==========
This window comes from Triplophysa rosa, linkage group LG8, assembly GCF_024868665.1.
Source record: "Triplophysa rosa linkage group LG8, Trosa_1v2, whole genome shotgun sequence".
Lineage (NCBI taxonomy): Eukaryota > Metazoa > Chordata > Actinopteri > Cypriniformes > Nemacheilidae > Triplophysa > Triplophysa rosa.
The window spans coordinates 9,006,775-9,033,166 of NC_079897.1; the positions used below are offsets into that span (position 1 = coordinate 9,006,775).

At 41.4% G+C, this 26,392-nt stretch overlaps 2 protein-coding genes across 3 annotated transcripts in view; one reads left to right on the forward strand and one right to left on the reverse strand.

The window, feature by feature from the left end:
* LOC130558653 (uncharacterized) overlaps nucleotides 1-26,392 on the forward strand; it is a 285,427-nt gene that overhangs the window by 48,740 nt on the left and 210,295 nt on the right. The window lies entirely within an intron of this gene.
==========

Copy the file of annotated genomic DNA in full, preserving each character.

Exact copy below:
This window comes from Triplophysa rosa, linkage group LG8, assembly GCF_024868665.1.
Source record: "Triplophysa rosa linkage group LG8, Trosa_1v2, whole genome shotgun sequence".
Lineage (NCBI taxonomy): Eukaryota > Metazoa > Chordata > Actinopteri > Cypriniformes > Nemacheilidae > Triplophysa > Triplophysa rosa.
The window spans coordinates 9,006,775-9,033,166 of NC_079897.1; the positions used below are offsets into that span (position 1 = coordinate 9,006,775).

At 41.4% G+C, this 26,392-nt stretch overlaps 2 protein-coding genes across 3 annotated transcripts in view; one reads left to right on the forward strand and one right to left on the reverse strand.

The window, feature by feature from the left end:
* LOC130558653 (uncharacterized) overlaps nucleotides 1-26,392 on the forward strand; it is a 285,427-nt gene that overhangs the window by 48,740 nt on the left and 210,295 nt on the right. The window lies entirely within an intron of this gene.